SQL Server Common Table Expression (CTE) Basics

The SQL Server common table expression was introduced into standard T-SQL to simplify queries for which a derived table just wasn't suitable. Robert Sheldon explains CTEs in this article.

Introduced in SQL Server 2005, the common table expression (CTE) is a temporary named result set that you can reference within a SELECT, INSERT, UPDATE, or DELETE statement. You can also use a CTE in a CREATE VIEW statement, as part of the view’s SELECT query. In addition, as of SQL Server 2008, you can add a CTE to the new MERGE statement. This article covers SQL Server common tables expression (CTE) basics.

SQL Server supports two types of CTEs-recursive and nonrecursive. In this article, I explain how to create both types. The examples I provide are based on a local instance of SQL Server 2008 and retrieve data from the AdventureWorks2008 sample database.

Working with Common Table Expressions

You define CTEs by adding a WITH clause directly before your SELECT, INSERT, UPDATE, DELETE, or MERGE statement. The WITH clause can include one or more CTEs, as shown in the following syntax:

…which can be represented like this…

SQL Server Common Table Expression diagram

As you can see, if you include more than one CTE in your WITH clause, you must separate them with commas. In addition, for each CTE, you must provide a name, the AS keyword, and a SELECT statement. You can also provide column names (separated by commas), as long as the number of names match the number of columns returned by the result set.

The SELECT statement in your CTE query must follow the same requirements as those used for creating a view. For details about those requirements, see the topic “CREATE VIEW (Transact-SQL)” in SQL Server Books Online. For more details about CTEs in general, see the topic “WITH common_table_expression (Transact-SQL).”

After you define your WITH clause with the necessary CTEs, you can then reference those CTEs as you would any other table. However, you can reference a CTE only within the execution scope of the statement that immediately follows the WITH clause. After you’ve run your statement, the CTE result set is not available to other statements.

Creating a Nonrecursive Common Table Expression

A nonrecursive CTE is one that does not reference itself within the CTE. Nonrecursive CTEs tend to be simpler than recursive CTEs, which is why I’m starting with this type. In the following example, I create a CTE named cteTotalSales:

After I specify the CTE name, I provide two column names, SalesPersonID and NetSales, which are enclosed in parentheses and separated by a comma. That means the result set returned by the CTE query must return two columns.

Next, I provide the AS keyword, then a set of parentheses that enclose the CTE query. In this case, the SELECT statement returns the total sales for each sales person (total sales grouped by salesperson ID). As you can see, the CTE query can include Transact-SQL functions, GROUP BY clauses, or any elements that the SELECT statement in a view definition can include.

I can now reference cteTotalSales in the statement that immediately follows. For this example, I create a SELECT statement that joins the Sales.vSalesPerson view to cteTotalSales, based on the salesperson ID. I then pull the names and locations from the view and the net sales from the CTE. The following table shows the results returned by this statement.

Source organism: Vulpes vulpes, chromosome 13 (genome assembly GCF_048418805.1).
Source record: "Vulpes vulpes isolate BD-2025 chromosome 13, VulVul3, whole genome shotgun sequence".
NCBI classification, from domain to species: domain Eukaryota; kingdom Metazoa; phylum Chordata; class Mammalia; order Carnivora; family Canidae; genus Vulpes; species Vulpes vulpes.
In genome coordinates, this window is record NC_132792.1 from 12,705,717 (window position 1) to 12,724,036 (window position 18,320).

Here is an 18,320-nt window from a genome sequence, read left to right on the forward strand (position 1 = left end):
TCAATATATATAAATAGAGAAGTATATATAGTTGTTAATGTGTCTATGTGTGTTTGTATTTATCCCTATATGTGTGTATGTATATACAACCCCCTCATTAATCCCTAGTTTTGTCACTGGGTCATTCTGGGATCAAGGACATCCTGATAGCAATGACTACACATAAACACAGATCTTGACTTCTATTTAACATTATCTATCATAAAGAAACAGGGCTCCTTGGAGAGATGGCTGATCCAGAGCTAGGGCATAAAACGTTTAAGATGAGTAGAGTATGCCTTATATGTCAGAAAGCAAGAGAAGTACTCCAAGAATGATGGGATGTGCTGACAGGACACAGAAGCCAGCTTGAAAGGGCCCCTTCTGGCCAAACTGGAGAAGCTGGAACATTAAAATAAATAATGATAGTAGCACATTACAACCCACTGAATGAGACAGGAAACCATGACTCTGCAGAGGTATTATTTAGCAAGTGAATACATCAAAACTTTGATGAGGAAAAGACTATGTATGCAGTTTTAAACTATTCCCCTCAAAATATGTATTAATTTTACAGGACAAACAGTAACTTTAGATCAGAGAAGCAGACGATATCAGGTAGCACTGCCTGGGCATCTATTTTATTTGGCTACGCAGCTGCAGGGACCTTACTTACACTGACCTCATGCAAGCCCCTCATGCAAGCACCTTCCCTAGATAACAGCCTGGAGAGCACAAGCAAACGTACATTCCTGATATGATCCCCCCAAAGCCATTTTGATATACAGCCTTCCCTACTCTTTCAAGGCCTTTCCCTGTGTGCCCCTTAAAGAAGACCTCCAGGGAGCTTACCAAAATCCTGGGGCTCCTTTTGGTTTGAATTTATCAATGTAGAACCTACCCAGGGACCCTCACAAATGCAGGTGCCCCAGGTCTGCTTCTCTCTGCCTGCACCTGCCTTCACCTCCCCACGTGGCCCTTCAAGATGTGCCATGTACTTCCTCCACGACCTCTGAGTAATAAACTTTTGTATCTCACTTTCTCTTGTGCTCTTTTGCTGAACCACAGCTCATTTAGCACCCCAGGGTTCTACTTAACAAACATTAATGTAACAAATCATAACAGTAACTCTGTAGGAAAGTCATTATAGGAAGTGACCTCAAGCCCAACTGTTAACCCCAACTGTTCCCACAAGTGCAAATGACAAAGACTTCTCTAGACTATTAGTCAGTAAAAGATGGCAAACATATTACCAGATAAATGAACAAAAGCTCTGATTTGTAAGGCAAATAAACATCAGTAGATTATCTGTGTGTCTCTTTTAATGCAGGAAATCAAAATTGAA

As you saw earlier in the syntax, you can include multiple CTEs in a WITH clause. The following WITH clause includes two CTEs, one named cteTotalSales and one named cteTargetDiff:

The first CTE-cteTotalSales-is similar to the one in the preceding example, except that the WHERE clause has been further qualified to include sales only from 2003. After I define cteTotalSales, I add a comma, and then define cteTargetDiff, which calculates the difference between the sales total and the sales quota.

The new CTE definition specifies three columns for the result set: SalesPersonID, SalesQuota, and QuotaDiff. As you would expect, the CTE query returns three columns. The first is the salesperson ID. The second is the sales quota. However, because a sales quota is not defined for some salespeople I use a CASE statement. If the value is null, that value is set to 0, otherwise the actual SalesQuota value is used.

The final column returned is the difference between the net sales and sales quota. Again, I use a CASE statement. If the SalesQuota value is null, then the NetSales value is used, otherwise the sales quota is subtracted from the net sales to arrive at the difference.

Something interesting to note about the second CTE query is that I’ve joined the Sales.SalesPerson table to the first CTE-cteTotalSales-so I could calculate the difference between total sales and the sales quota. Whenever you define multiple CTEs in a single WITH clause, you can reference preceding CTEs (but not the other way around).

Once I’ve defined my CTEs, I can reference them in the first statement that follows the CTE, as you saw in the previous example. In this case, I join the Sales.vSalesPerson view to cteTotalSales and then join to cteTargetDiff, all based on the salesperson ID. My SELECT list then includes columns from all three sources. The statement returns the results shown in the following table.